Every week, we take stock of how the week unfolded for the top stories we're tracking in Scandal Watch (see the right sidebar). Here is how we do it. And, as always, feel free to suggest new scandals.
Madoff may lack scruples, but he's chock full of optimism. Right up until his arrest last month, he was still striving to keep his racket going. In November, he ordered a $150 million transfer from his London office. Then, 10 days before his arrest, he wrangled $250 million out of his 95-year-old mentor and millions more from others. When investigators searched his office, they found $173 million in signed checks; Madoff had told his sons he was going to dole out the dregs of the firm's cash to friends, family and staff. And we're still waiting for contrition to kick in: After his arrest, he mailed millions of dollars worth of jewels (and mittens) to friends and family. Prosecutors say that's reason enough to revoke bail and toss him in the slammer. Which raises the question, why wasn't he jailed to begin with?
Meanwhile, Congress is reviewing the SEC's hapless investigations into Madoff. The SEC's former New York bureau chief tried to defend herself to the New York Post, but she may avoid having to do the same to the SEC inspector general. His investigation into the SEC's handling of the Madoff case doesn't have the power to subpoena former officials.
Just this morning, the Illinois House voted to impeach Gov. Rod Blagojevich. Now the vote's headed to the state Senate, which reconvenes next week. A Tuesday AP report on some suspiciously timed meetings doesn't do much to bolster his case.
Back in Washington, Blago's pick for Obama's U.S. Senate seat, Roland Burris, continues his quest to actually get seated. The Senate booted Burris from Capitol Hill Tuesday for not having his credentials in order, but he worked out a deal with Senate Majority Leader Harry Reid (D-NV) and Sen. Dick Durbin (D-IL) on Wednesday. All Burris had to do was get the reluctant Illinois secretary of state to sign his nomination papers, and, as Burris says, "learn where the bathrooms are." But today the state Supreme Court refused to force the secretary of state to do so, effectively tossing the ball back into Harry Reid's court.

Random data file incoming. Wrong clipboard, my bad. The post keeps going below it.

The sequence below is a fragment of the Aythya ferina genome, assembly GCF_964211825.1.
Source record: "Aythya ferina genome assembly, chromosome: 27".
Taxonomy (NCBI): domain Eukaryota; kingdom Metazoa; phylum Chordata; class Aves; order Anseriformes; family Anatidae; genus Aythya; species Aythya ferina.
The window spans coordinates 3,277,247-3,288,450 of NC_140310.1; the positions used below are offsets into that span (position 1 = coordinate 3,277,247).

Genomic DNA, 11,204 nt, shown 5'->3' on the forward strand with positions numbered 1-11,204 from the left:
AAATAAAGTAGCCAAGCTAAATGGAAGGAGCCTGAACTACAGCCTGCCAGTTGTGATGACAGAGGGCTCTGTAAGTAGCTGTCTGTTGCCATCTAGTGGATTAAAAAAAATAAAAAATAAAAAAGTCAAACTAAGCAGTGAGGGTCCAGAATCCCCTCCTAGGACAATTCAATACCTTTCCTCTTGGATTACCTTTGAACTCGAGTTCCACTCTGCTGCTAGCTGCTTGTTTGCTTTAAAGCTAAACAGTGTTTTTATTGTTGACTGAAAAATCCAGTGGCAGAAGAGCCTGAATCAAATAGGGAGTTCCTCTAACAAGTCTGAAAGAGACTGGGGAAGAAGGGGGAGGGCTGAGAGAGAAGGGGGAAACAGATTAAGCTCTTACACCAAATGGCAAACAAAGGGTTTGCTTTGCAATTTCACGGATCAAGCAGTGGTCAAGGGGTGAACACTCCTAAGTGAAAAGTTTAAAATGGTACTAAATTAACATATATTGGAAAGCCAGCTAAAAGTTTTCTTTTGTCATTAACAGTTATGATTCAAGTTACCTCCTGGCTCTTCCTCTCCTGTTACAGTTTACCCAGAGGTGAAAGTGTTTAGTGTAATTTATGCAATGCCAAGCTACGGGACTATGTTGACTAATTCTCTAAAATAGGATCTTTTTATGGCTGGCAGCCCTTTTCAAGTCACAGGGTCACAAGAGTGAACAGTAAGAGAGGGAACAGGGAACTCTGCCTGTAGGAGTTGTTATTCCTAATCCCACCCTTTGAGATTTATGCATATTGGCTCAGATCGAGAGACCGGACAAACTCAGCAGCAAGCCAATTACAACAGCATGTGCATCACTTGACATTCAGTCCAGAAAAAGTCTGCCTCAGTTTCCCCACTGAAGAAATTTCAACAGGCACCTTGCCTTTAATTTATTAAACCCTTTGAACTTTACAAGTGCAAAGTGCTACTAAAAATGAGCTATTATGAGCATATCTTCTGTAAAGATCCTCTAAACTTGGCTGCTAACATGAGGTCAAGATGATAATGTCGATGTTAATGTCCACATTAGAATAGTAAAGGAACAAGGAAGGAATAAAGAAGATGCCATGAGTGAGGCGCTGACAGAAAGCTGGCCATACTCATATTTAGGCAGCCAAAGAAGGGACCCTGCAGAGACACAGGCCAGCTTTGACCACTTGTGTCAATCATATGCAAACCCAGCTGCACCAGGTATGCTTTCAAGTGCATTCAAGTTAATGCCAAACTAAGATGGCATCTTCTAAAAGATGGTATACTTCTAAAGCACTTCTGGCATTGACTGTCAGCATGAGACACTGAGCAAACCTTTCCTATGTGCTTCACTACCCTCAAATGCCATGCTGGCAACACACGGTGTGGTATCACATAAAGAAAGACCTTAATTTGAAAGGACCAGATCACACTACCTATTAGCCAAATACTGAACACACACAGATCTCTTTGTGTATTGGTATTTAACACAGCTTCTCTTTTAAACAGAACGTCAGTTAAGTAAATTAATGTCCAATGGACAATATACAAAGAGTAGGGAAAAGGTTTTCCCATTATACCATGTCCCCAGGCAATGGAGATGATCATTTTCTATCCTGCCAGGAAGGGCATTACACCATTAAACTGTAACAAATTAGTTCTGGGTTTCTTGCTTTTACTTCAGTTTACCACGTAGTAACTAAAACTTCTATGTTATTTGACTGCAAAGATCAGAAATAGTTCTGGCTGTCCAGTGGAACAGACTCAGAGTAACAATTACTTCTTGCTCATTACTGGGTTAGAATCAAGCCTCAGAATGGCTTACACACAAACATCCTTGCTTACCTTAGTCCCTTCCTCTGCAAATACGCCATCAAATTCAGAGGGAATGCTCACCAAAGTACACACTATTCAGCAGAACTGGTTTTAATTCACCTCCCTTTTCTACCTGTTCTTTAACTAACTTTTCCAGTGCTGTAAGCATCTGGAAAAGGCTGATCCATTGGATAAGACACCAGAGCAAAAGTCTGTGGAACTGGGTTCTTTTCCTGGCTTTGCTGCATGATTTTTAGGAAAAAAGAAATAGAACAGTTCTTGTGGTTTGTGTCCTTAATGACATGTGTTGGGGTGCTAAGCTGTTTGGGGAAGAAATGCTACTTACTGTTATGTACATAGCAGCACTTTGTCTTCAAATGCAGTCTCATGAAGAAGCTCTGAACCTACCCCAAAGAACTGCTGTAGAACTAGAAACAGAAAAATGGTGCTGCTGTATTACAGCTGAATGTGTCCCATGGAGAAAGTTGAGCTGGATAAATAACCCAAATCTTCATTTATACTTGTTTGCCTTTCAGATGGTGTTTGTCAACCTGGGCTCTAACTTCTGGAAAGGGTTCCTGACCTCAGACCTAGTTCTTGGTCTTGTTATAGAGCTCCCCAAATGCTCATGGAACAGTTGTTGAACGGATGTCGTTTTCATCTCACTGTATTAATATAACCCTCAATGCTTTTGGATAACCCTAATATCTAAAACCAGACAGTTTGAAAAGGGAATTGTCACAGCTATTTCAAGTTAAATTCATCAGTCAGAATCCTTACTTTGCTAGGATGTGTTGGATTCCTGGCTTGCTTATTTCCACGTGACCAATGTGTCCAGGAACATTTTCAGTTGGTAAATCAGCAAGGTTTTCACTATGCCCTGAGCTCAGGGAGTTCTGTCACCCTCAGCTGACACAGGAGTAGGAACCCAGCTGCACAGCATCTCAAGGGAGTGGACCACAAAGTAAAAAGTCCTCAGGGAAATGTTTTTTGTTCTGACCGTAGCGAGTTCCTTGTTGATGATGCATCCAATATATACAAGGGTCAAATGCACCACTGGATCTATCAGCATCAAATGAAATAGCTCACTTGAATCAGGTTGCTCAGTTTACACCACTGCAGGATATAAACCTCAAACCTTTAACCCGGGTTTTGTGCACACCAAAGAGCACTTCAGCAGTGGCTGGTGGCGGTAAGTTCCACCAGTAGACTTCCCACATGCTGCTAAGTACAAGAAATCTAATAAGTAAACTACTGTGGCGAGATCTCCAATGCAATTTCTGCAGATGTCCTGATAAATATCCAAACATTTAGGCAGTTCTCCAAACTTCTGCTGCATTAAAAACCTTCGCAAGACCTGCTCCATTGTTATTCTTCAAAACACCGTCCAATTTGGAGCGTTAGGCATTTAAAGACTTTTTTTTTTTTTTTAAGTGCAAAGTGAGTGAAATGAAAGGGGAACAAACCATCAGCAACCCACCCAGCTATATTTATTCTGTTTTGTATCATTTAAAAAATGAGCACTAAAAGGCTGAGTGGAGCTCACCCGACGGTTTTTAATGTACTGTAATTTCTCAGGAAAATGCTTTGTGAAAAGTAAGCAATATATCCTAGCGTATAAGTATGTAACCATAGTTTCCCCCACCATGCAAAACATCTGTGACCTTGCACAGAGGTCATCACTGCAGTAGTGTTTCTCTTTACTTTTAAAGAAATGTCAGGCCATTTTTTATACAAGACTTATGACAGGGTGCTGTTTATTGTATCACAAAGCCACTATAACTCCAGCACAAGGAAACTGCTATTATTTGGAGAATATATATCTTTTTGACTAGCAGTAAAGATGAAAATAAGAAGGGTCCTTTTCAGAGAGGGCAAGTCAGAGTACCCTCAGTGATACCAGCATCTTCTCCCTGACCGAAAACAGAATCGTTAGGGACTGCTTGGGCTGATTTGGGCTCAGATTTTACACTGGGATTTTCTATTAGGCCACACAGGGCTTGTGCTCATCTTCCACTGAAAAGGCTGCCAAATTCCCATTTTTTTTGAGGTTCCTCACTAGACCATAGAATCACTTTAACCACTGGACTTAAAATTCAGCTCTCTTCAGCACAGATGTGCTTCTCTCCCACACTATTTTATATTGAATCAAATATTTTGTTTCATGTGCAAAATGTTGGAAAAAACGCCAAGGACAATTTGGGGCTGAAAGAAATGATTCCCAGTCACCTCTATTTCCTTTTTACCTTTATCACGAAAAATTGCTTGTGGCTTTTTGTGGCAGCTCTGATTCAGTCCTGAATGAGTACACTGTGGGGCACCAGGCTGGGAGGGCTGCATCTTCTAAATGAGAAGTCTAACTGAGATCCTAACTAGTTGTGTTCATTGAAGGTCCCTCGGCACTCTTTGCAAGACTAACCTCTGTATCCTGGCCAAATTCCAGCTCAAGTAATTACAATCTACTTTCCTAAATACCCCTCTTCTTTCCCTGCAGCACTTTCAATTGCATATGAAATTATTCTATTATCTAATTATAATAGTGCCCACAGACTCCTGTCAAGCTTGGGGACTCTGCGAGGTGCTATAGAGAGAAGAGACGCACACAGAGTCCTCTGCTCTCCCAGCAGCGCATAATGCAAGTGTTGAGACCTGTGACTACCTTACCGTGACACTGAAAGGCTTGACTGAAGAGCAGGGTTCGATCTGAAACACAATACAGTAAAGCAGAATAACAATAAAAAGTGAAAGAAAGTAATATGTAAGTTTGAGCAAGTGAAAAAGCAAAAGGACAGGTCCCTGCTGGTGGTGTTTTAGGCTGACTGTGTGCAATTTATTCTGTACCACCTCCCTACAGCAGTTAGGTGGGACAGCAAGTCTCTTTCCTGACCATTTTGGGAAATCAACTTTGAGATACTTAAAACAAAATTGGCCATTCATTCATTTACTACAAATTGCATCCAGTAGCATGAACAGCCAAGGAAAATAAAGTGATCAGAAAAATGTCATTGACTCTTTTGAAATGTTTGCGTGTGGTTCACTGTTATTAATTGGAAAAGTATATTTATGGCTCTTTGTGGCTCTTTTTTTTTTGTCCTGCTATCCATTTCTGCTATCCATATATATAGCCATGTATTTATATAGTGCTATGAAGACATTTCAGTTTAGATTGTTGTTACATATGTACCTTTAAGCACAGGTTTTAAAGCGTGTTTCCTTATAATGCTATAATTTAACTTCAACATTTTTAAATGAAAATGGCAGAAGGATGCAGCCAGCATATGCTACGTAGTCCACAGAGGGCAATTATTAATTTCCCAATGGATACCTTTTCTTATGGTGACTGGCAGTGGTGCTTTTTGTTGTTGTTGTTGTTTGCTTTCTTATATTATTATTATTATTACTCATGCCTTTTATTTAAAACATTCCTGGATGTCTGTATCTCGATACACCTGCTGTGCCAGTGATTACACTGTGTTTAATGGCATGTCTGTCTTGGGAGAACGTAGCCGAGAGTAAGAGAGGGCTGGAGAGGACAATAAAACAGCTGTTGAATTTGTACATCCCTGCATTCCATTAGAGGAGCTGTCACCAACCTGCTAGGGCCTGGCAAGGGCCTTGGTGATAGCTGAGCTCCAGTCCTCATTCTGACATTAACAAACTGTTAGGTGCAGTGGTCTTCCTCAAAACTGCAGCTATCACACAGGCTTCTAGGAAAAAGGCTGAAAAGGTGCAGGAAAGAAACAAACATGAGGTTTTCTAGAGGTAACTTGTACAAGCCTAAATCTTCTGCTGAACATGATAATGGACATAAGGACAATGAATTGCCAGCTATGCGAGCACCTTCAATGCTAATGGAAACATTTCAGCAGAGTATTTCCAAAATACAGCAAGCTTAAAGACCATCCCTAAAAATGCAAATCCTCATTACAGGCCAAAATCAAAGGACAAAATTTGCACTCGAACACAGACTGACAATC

Yet another U.S. governor has made his way onto Scandal Watch for suspected pay-to-play dealings. Federal investigators are looking into whether anyone in New Mexico Gov. Bill Richardson's office pressured the state Finance Authority to award contracts to a firm whose president donated to the governor's political committees and re-election campaign. The investigation has derailed Richardson's bid for Commerce secretary, but the governor maintains that his administration "acted properly in all matters."
The investigation is part of a nationwide inquiry into the relationship between states and the companies hired to help them sell municipal bonds, according to the New York Times. Federal agencies and state attorneys general have been looking at whether companies have colluded to sidestep an open bidding process and bilk taxpayers out of an estimated $4 billion per year.